8. Much to her surprise, while in transit, Draygo was guided not to the bridge of the Star Destroyer for a personal meeting with the commander of the flotilla , but to one of the numerous briefing rooms on the Justice's Mandate. Nonplussed by the announcement that the commander was simply too busy to meet with a single individual, the former Grandmaster had stammered incoherently for a few seconds before following the Ensign to their destination. "I... sorry... I didn't realize... beg pardon? Oh, yes, of course." Had been her discombobulated response to being shepherded into a briefing with the line troops of the Jedi fleet. There had been a time Draygo wouldn't have bothered asking--the former Grandmaster would have simply marched into Starlisk's office and bullied him into a personal briefing. With the rank came significant privileges, she mused while standing in the back of a crowded amphitheater, sandwiched between a Mon Calamarian marine and a Quarren medic. Then again, Draygo probably would have been at the bottom of the pit, briefing the fleet on the upcoming battle and trying not to wonder how many of the sapients looking down towards her would be dead within a few days. Lack of rank had its benefits. _____ The next day, Draygo shivered in the chill of one of the hangars aboard the Justice’s Mandate, a new Nebula-class Star Destroyer. She sat cross-legged on the wing of an unfamiliar B-Wing fighter--really, the entire fighter-bomber appeared to be a long wing--with an array of weapons and armor laid out around her. Armiena surveyed a thermal detonator, observing the munition in a manner not entirely unlike a massive bird-of-prey. Extending her senses into the weapon, she pried apart its seams with the Force, eventually removing the grenade’s priming charge from its cylindrical baradium core. What to do with the weapon? she asked herself. Without that priming charge, the grenade was little more than a baradium paperweight and a few blinking diodes. The powder within the priming charge was nontoxic and even used in some backwater planets as medicine against hypertension. She shrugged, plucked the pouch from its housing, and ate it. The cellulose pouch was flavorless and tough, but otherwise not unpleasant. She passed a blaster pistol to her apprentice, taking a few minutes to familiarize him with the vital functions of the weapon--safety, power and stun settings, and the magazine ejector and charging switch. “Stun settings mean that you get to say that you’re sorry afterwards. Direct hit’ll incap a hostile for at least five minutes, probably closer to ten. That’s a long time in a battle. Even a graze will numb them for a little while.” The blue-white streaks of hyperspace receded to the blackness of hyperspace, and the hangar immediately filled with frenzied activity. Dozens of pilots raced to their ships and the air above their heads was soon occupied by snubfighters racing towards the void. Draygo waited and extended her senses out into the void. There were innumerable pinpricks of awareness out there, along with the iridescent flares of presence of Jedi and other Force-Sensitives. One, in particular, was hauntingly familiar--for a moment, the Jedi veteran could have sworn that she had perceived a ghost. She started to probe into its general direction, only to withdraw when she realized the reason for its familiarity. Armiena couldn’t afford to distract her son in the middle of a battle. She continued on her lecture. “Remember, we’re Jedi, not soldiers. Our job isn’t to kill people or destroy materiel, it’s to complete our objective and rescue the Imp Head of State. When we have an opening, we’ll move in fast, hit as hard as we can, and get her out of harm’s way.” Armiena couldn’t push away the mixture of apprehension and excitement that welled within her. She needed to voice her concerns; Genesis deserved to know the cause of her distraction. “My son is out there.”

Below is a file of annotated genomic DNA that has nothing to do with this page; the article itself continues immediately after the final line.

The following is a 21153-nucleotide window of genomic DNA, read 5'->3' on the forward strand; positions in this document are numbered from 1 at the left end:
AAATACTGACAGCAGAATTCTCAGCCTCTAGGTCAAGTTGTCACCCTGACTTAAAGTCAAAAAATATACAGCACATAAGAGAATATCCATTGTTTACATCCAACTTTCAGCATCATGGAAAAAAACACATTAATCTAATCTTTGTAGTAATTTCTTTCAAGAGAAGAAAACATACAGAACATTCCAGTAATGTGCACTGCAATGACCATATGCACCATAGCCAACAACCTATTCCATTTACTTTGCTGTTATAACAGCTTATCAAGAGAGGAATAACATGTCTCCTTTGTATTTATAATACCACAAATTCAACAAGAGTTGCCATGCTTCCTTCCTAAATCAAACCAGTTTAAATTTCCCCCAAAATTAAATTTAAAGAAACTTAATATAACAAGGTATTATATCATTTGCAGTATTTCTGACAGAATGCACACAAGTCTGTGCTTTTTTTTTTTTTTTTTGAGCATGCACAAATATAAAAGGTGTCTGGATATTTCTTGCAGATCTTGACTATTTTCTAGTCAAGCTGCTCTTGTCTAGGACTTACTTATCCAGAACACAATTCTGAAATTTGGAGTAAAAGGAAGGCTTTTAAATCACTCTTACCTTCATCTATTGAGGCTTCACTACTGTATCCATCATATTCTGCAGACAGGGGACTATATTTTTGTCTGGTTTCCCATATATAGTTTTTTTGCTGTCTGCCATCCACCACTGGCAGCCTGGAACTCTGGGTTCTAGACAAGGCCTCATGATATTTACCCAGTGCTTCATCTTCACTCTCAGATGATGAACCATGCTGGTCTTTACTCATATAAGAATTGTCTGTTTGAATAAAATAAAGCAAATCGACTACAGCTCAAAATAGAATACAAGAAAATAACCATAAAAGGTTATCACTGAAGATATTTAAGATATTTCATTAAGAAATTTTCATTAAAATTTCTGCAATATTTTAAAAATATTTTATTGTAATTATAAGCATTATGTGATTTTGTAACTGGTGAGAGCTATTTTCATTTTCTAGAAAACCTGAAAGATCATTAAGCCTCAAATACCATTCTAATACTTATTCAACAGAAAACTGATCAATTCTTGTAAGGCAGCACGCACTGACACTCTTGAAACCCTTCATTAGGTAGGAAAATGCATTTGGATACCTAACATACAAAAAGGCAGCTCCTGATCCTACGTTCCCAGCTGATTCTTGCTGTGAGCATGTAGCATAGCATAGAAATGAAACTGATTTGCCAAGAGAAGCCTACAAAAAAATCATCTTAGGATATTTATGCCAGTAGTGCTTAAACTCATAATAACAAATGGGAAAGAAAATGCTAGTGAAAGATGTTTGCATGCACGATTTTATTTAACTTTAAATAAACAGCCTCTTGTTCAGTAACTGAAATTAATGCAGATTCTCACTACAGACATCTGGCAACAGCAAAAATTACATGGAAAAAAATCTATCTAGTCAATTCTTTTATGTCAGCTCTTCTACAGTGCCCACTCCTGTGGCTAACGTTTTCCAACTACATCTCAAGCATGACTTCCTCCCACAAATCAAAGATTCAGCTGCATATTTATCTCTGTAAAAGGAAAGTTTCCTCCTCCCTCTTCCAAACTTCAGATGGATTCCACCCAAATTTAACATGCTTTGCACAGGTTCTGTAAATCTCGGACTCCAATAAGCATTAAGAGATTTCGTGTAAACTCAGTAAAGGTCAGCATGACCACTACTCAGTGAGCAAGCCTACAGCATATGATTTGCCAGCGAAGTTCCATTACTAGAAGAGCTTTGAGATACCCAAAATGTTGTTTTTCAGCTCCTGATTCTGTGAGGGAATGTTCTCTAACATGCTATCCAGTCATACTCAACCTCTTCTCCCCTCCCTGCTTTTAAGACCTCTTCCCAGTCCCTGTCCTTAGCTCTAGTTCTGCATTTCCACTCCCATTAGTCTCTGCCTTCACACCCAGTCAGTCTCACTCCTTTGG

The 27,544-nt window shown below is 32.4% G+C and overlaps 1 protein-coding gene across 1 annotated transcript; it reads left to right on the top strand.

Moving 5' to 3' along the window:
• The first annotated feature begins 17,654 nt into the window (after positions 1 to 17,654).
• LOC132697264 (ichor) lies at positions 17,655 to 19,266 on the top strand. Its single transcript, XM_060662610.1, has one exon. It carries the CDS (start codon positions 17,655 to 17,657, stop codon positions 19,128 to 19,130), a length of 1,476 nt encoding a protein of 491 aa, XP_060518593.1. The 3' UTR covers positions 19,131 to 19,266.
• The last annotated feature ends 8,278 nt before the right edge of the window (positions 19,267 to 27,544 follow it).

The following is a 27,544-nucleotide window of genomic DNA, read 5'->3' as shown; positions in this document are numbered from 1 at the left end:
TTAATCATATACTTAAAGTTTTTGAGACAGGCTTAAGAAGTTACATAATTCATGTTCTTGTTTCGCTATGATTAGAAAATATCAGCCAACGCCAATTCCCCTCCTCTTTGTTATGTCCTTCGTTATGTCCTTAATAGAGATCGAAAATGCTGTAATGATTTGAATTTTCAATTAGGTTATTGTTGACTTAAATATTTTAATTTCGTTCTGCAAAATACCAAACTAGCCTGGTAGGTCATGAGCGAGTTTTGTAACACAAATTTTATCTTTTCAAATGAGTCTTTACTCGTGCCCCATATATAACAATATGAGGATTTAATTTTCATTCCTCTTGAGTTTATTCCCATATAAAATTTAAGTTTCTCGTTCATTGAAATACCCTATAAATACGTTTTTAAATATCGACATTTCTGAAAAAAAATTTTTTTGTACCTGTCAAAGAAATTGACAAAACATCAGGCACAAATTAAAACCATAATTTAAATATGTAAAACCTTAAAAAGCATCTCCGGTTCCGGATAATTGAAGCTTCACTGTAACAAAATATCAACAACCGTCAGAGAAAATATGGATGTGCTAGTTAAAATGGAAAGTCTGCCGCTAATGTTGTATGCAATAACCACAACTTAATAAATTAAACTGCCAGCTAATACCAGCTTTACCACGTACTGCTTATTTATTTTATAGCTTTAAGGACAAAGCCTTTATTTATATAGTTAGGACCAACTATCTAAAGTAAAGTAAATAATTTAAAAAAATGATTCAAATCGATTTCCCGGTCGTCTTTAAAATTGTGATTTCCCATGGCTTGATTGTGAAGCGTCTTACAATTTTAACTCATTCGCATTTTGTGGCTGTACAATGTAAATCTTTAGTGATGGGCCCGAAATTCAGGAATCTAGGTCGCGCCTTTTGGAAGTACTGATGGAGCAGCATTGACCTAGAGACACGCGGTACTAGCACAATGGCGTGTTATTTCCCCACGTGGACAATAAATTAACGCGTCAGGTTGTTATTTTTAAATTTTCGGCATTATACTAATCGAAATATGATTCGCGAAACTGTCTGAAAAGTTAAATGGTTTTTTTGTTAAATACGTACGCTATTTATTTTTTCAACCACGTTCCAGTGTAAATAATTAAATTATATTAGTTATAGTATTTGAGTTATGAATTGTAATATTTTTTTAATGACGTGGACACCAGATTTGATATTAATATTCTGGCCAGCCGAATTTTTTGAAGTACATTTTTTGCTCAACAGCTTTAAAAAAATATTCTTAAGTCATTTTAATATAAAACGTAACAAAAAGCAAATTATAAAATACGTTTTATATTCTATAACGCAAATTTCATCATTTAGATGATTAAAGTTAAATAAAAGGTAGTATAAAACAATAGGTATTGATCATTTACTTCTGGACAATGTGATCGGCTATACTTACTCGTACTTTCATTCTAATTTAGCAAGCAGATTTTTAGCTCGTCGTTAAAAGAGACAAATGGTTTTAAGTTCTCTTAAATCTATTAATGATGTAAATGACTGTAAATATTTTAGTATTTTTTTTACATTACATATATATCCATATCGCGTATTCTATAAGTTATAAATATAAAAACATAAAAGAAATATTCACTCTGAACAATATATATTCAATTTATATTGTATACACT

9. This was agonizing work. If Genesis and Draygo slowed the heart too quickly, the periphery would die. Vice versa, she would either bleed out or the bloodstream would become so toxified with carbon dioxide and metabolic waste that she would drift into a hepatic coma that even bacta might not recover their patients from. And even if the trance was successful, her life was now in the hands of a surgical team that might have never operated on a cadaver since university. But the trance took, and the ooze of blood slowed to the barely-perceptible trickle of capillary action from their patient’s wounds.. Armiena reflexively took a step back as she withdrew from the Force presence of her apprentice. "Sorry, didn't give you much of a chance to refuse. I thought that under the circumstances…" She sighed. The veteran Jedi preferred to believe that she possessed sufficient control to not wander about in Genesis' mind like a psychic wrecking ball, but whether her fellow half-Miraluka had developed such discipline… Armiena was too busy attempting to not murder a patient to notice any such intrusions. She tapped in a brief note on the patient’s chart and summoned the medtechs. "I think she'll live. At least long enough to be stabilized, but… no telling after that.” Draygo led her Padawan out of the hospital and towards the refugee camp’s landing pads. “I’d prefer to look after her, but I’ve been sitting on orders from the Grandmaster to join the fleet. Something is brewing, and judging from the handwritten notes it’s going to get ugly.” A munitions freighter had been diverted from the Jedi Dojo on its way to Justice’s Mandate, and the two Jedi hitched a ride on it towards the orbiting Star Destroyer. From the wholly unfamiliar hangar of the Nebula-class Star Destroyer, Armiena found a yeoman to guide them towards the bridge and their briefing.